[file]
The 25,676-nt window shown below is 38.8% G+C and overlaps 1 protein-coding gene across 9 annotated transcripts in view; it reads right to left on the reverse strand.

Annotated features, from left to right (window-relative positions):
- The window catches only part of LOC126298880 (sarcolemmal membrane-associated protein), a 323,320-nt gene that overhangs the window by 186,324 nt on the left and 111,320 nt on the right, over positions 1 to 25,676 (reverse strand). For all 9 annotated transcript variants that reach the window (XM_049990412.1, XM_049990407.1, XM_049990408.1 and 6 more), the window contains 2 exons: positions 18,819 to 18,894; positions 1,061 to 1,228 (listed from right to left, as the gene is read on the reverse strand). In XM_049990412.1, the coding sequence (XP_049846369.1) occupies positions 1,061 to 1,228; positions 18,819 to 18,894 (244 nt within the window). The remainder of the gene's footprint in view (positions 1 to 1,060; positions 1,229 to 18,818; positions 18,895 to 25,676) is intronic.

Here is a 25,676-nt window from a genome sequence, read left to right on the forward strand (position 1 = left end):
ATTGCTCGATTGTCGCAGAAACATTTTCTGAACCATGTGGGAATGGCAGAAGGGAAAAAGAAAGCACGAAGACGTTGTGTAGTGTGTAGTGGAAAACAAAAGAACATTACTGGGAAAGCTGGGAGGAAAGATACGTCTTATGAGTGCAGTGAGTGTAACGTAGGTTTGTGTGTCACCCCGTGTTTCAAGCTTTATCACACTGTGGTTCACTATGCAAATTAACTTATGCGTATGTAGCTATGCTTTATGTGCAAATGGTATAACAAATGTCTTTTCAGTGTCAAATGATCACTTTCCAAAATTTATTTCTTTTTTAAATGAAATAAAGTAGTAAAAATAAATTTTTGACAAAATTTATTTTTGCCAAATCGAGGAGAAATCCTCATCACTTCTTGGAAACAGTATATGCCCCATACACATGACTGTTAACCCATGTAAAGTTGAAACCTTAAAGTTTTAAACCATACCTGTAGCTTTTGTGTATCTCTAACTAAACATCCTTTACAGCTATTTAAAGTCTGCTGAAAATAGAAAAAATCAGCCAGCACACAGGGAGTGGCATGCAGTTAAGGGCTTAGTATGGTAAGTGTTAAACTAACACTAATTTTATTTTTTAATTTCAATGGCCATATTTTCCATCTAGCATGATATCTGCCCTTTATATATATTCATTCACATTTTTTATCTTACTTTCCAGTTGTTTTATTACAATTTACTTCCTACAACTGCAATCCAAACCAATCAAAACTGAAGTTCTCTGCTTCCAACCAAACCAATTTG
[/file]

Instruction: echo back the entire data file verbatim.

The 25,676-nt window shown below is 38.8% G+C and overlaps 1 protein-coding gene across 9 annotated transcripts in view; it reads right to left on the reverse strand.

Annotated features, from left to right (window-relative positions):
- The window catches only part of LOC126298880 (sarcolemmal membrane-associated protein), a 323,320-nt gene that overhangs the window by 186,324 nt on the left and 111,320 nt on the right, over positions 1 to 25,676 (reverse strand). For all 9 annotated transcript variants that reach the window (XM_049990412.1, XM_049990407.1, XM_049990408.1 and 6 more), the window contains 2 exons: positions 18,819 to 18,894; positions 1,061 to 1,228 (listed from right to left, as the gene is read on the reverse strand). In XM_049990412.1, the coding sequence (XP_049846369.1) occupies positions 1,061 to 1,228; positions 18,819 to 18,894 (244 nt within the window). The remainder of the gene's footprint in view (positions 1 to 1,060; positions 1,229 to 18,818; positions 18,895 to 25,676) is intronic.

Here is a 25,676-nt window from a genome sequence, read left to right on the forward strand (position 1 = left end):
ATTGCTCGATTGTCGCAGAAACATTTTCTGAACCATGTGGGAATGGCAGAAGGGAAAAAGAAAGCACGAAGACGTTGTGTAGTGTGTAGTGGAAAACAAAAGAACATTACTGGGAAAGCTGGGAGGAAAGATACGTCTTATGAGTGCAGTGAGTGTAACGTAGGTTTGTGTGTCACCCCGTGTTTCAAGCTTTATCACACTGTGGTTCACTATGCAAATTAACTTATGCGTATGTAGCTATGCTTTATGTGCAAATGGTATAACAAATGTCTTTTCAGTGTCAAATGATCACTTTCCAAAATTTATTTCTTTTTTAAATGAAATAAAGTAGTAAAAATAAATTTTTGACAAAATTTATTTTTGCCAAATCGAGGAGAAATCCTCATCACTTCTTGGAAACAGTATATGCCCCATACACATGACTGTTAACCCATGTAAAGTTGAAACCTTAAAGTTTTAAACCATACCTGTAGCTTTTGTGTATCTCTAACTAAACATCCTTTACAGCTATTTAAAGTCTGCTGAAAATAGAAAAAATCAGCCAGCACACAGGGAGTGGCATGCAGTTAAGGGCTTAGTATGGTAAGTGTTAAACTAACACTAATTTTATTTTTTAATTTCAATGGCCATATTTTCCATCTAGCATGATATCTGCCCTTTATATATATTCATTCACATTTTTTATCTTACTTTCCAGTTGTTTTATTACAATTTACTTCCTACAACTGCAATCCAAACCAATCAAAACTGAAGTTCTCTGCTTCCAACCAAACCAATTTG